Southern California -- this just in

« Previous Post | L.A. NOW Home | Next Post »

Debris basins again full of mud; all evacuation orders lifted in L.A. foothills

February 7, 2010 | 12:23 pm

As hundreds of workers prepared to deploy Sunday to empty catch basins once again filled with mud and debris, all evacuation orders were lifted for residents of Southern California's foothills.

L.A. County Sheriff’s Department spokeswoman Nicole Nishida said the evacuation orders had been lifted,  including for Paradise Valley in La Cañada Flintridge.

Catch basins in the foothills had only recently been emptied after the weeklong storm that hit Southern California last month when Saturday morning’s torrent of rain filled them again. Bob Spencer, L.A. County Department of Public Works spokesman, said about 1,000 of the department's employees were expected to be deployed Sunday across the county and would use bulldozers, plows, dump trucks and cranes to sweep neighborhood streets and attempt to clear out inlets and debris basins.

“That series of storms two weeks ago, we took about 300,000 cubic yards of material out of our debris basins,” L.A. County Department of Public Works spokesman Bob Spencer said. “This is going to be about the same.”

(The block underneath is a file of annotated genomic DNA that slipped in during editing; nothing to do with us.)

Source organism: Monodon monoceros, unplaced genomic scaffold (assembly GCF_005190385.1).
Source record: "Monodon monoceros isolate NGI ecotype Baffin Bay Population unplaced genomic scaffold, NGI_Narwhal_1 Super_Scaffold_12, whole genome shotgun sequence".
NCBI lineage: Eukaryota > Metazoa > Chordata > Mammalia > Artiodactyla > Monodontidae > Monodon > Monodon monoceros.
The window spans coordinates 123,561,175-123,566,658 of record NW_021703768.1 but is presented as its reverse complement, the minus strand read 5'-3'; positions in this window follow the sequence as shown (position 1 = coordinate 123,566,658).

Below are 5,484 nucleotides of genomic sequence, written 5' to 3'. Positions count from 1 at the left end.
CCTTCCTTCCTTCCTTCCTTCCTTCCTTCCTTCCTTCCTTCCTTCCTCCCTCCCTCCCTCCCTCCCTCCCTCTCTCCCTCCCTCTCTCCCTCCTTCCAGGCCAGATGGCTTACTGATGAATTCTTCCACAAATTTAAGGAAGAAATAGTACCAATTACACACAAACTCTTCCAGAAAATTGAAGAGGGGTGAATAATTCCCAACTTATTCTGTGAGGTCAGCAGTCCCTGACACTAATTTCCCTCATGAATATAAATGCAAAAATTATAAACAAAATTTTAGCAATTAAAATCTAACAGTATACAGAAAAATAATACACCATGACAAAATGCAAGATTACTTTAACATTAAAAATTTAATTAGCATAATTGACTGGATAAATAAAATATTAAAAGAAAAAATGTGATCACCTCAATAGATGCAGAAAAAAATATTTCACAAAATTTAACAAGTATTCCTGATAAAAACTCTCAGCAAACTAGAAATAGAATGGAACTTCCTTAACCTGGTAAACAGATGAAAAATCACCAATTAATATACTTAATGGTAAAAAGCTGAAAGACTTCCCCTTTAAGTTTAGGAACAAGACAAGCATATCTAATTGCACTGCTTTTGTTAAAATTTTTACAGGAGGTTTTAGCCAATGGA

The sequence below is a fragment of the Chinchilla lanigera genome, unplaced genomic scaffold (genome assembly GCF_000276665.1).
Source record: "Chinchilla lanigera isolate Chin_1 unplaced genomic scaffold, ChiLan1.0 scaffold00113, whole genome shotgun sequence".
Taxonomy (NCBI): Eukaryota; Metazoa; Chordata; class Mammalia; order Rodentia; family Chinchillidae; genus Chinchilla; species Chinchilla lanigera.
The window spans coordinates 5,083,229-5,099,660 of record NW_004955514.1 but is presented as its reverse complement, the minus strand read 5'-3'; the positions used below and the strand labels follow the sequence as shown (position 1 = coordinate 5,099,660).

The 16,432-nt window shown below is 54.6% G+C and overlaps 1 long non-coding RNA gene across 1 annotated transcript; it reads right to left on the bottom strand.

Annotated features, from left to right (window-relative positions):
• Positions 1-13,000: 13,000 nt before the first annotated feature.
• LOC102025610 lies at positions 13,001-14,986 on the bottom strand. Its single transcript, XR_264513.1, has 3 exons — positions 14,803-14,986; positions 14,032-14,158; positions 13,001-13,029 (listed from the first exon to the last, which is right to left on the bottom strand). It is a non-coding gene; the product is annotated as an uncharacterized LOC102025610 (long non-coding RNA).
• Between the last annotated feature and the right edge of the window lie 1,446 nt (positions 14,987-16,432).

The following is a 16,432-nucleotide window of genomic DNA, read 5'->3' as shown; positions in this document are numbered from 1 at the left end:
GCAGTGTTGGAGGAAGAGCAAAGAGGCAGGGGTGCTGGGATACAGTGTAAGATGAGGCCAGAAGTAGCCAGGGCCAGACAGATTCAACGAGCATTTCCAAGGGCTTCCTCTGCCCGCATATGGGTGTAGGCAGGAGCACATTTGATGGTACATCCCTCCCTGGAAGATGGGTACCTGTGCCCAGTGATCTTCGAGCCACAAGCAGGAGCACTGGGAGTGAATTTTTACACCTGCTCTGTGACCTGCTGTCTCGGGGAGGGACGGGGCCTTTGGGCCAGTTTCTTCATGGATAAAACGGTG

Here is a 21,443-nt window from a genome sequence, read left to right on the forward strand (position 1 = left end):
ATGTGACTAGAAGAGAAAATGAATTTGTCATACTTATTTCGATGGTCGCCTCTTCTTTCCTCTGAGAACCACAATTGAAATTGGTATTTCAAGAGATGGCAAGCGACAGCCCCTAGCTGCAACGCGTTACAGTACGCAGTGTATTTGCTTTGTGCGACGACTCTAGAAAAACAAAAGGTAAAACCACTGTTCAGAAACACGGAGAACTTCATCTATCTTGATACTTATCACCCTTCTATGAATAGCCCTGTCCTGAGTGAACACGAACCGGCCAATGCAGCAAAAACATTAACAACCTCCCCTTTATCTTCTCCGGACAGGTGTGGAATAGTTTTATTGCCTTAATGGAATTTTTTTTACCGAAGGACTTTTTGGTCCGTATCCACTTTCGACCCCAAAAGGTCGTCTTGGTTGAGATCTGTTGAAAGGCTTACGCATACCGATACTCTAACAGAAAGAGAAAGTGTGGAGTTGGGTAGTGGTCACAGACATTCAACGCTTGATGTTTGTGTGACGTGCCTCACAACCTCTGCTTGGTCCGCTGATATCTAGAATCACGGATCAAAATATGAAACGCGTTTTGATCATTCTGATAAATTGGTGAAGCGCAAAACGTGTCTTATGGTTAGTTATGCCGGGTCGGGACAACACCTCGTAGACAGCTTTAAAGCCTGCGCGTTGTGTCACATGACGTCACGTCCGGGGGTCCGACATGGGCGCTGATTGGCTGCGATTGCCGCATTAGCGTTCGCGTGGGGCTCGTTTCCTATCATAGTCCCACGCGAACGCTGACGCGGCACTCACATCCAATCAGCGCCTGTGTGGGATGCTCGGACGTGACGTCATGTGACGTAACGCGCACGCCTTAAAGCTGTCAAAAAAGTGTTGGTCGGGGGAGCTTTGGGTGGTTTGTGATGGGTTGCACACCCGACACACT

The basins, he said, would take several weeks to empty completely.

“The day after an event like this, what’s in the debris basins is basically soup,” Spencer said. “It’s like trying to clean out a swimming pool with a shovel. The water’s just going to slide out.”
With a capacity of 10,000 cubic yards, the Mullally flood basin on Manistee Drive in La Cañada Flintridge is one of the city’s smallest but is crucial to the area. Its overflow on Saturday sent mud oozing into dozens of homes in the Paradise Valley neighborhood.

“What happened with Mullally yesterday is a huge boulder clogged the inlet and caused the debris to top over and come down the street,” Spencer said. “We were prepared for that, that’s why all the K-rails were here. But there was such a tremendous amount of debris that it overwhelmed" the barriers.

Of the 43 mud-damaged homes in La Cañada Flintridge and La Crescenta, nine were red-tagged, meaning entry was temporarily prohibited. In addition, 25 vehicles were damaged.

-- Corina Knoll